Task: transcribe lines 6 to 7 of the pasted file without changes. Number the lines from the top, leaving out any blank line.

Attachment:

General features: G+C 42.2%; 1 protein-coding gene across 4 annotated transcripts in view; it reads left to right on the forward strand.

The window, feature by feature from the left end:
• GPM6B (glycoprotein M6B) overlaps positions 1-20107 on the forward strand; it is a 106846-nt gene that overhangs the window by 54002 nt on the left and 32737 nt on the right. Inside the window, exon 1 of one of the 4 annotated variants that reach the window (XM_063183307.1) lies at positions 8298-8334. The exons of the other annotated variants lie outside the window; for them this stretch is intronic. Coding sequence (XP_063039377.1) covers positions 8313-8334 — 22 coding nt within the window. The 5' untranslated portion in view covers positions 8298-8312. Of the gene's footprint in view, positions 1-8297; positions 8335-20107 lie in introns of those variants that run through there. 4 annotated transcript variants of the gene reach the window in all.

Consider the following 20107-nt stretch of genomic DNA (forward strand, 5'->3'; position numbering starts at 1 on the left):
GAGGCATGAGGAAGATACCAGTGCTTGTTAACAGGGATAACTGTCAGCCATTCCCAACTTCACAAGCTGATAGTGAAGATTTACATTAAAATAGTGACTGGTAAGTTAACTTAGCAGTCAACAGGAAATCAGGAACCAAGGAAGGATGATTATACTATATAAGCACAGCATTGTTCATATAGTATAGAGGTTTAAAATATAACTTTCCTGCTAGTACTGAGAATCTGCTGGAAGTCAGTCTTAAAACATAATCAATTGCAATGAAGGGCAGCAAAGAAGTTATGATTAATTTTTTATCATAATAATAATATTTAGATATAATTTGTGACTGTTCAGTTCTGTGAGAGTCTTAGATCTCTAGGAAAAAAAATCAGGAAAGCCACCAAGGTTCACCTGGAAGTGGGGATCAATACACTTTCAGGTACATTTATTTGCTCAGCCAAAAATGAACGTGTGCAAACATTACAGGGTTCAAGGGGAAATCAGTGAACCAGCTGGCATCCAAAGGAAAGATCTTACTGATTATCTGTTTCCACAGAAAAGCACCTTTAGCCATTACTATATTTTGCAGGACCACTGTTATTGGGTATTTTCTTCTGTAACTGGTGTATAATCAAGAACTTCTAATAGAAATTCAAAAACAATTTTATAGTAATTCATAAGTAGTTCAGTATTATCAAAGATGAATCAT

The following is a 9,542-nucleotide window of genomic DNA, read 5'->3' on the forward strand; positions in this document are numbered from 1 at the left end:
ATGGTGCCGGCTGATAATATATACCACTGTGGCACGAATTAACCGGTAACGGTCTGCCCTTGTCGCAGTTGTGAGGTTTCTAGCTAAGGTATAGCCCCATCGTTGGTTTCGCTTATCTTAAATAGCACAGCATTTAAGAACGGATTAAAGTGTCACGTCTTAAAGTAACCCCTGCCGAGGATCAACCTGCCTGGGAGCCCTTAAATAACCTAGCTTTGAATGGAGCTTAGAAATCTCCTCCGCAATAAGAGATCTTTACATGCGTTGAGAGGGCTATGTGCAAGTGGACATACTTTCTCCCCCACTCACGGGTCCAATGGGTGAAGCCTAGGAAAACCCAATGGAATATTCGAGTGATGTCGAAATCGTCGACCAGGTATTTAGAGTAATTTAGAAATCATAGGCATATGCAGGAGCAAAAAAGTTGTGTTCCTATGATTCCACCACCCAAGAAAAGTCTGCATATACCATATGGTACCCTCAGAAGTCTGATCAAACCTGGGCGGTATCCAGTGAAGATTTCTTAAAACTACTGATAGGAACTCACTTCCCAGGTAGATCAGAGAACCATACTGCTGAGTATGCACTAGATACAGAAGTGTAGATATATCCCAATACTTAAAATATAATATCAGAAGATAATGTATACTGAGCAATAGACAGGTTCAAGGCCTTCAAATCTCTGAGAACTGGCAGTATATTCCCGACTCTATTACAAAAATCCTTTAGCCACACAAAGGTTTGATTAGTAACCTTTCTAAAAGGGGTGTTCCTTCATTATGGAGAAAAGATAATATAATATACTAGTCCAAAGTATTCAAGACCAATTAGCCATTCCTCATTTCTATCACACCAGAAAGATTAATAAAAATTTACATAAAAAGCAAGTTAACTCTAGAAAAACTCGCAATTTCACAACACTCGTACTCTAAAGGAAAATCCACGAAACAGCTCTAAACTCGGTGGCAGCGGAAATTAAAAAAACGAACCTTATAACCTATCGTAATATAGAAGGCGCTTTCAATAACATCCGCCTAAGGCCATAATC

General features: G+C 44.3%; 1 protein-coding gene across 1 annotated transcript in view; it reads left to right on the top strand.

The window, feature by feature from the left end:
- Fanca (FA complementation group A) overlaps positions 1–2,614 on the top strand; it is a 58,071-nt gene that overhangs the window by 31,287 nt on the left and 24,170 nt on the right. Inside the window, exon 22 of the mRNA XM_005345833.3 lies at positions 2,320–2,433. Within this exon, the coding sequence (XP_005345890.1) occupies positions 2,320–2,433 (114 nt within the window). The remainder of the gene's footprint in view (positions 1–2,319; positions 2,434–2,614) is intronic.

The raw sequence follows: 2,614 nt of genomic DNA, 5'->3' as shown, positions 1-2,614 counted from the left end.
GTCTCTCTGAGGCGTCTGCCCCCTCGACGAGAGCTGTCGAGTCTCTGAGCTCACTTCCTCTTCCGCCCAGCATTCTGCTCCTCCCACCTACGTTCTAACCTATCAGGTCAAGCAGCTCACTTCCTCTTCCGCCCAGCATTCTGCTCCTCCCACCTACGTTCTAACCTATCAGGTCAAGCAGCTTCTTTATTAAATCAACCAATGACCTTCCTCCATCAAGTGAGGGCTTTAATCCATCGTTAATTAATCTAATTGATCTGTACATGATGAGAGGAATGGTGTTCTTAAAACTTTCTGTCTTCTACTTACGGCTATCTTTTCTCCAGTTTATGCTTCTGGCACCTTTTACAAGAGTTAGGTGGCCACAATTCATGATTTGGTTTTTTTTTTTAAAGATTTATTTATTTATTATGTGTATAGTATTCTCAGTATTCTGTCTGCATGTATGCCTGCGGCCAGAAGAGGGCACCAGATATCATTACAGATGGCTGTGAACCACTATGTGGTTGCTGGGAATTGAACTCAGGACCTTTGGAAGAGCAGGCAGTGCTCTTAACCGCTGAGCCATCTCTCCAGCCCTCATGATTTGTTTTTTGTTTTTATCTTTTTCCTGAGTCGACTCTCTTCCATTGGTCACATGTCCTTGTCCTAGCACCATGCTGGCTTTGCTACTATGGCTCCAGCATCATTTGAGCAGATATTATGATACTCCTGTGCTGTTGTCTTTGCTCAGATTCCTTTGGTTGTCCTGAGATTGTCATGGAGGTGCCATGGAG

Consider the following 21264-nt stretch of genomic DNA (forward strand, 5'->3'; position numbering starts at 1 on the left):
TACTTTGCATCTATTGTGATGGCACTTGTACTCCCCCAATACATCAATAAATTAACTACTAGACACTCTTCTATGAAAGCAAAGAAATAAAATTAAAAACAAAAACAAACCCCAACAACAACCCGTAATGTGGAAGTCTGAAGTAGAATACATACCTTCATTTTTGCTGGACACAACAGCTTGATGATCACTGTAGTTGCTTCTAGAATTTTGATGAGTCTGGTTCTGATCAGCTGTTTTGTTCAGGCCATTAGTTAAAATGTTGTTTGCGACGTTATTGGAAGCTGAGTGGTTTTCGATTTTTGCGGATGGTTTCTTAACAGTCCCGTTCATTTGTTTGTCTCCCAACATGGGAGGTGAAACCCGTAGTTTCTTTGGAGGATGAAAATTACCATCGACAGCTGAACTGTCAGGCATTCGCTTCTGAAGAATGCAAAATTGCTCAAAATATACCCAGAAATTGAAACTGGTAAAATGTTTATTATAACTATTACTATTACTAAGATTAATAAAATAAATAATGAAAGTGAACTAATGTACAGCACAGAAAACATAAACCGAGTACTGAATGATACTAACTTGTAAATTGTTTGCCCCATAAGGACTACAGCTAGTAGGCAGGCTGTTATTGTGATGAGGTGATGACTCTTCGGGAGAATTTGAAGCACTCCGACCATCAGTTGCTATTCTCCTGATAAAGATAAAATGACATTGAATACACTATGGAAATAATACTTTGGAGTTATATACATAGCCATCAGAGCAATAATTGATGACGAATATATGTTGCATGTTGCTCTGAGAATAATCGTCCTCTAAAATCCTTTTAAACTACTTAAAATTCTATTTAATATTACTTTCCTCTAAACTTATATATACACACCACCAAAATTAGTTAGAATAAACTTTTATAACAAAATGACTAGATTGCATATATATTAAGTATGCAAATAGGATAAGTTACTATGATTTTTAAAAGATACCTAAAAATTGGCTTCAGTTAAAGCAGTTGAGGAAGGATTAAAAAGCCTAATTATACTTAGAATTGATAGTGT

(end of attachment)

The following is a 9,542-nucleotide window of genomic DNA, read 5'->3' on the forward strand; positions in this document are numbered from 1 at the left end:
ATGGTGCCGGCTGATAATATATACCACTGTGGCACGAATTAACCGGTAACGGTCTGCCCTTGTCGCAGTTGTGAGGTTTCTAGCTAAGGTATAGCCCCATCGTTGGTTTCGCTTATCTTAAATAGCACAGCATTTAAGAACGGATTAAAGTGTCACGTCTTAAAGTAACCCCTGCCGAGGATCAACCTGCCTGGGAGCCCTTAAATAACCTAGCTTTGAATGGAGCTTAGAAATCTCCTCCGCAATAAGAGATCTTTACATGCGTTGAGAGGGCTATGTGCAAGTGGACATACTTTCTCCCCCACTCACGGGTCCAATGGGTGAAGCCTAGGAAAACCCAATGGAATATTCGAGTGATGTCGAAATCGTCGACCAGGTATTTAGAGTAATTTAGAAATCATAGGCATATGCAGGAGCAAAAAAGTTGTGTTCCTATGATTCCACCACCCAAGAAAAGTCTGCATATACCATATGGTACCCTCAGAAGTCTGATCAAACCTGGGCGGTATCCAGTGAAGATTTCTTAAAACTACTGATAGGAACTCACTTCCCAGGTAGATCAGAGAACCATACTGCTGAGTATGCACTAGATACAGAAGTGTAGATATATCCCAATACTTAAAATATAATATCAGAAGATAATGTATACTGAGCAATAGACAGGTTCAAGGCCTTCAAATCTCTGAGAACTGGCAGTATATTCCCGACTCTATTACAAAAATCCTTTAGCCACACAAAGGTTTGATTAGTAACCTTTCTAAAAGGGGTGTTCCTTCATTATGGAGAAAAGATAATATAATATACTAGTCCAAAGTATTCAAGACCAATTAGCCATTCCTCATTTCTATCACACCAGAAAGATTAATAAAAATTTACATAAAAAGCAAGTTAACTCTAGAAAAACTCGCAATTTCACAACACTCGTACTCTAAAGGAAAATCCACGAAACAGCTCTAAACTCGGTGGCAGCGGAAATTAAAAAAACGAACCTTATAACCTATCGTAATATAGAAGGCGCTTTCAATAACATCCGCCTAAGGCCATAATC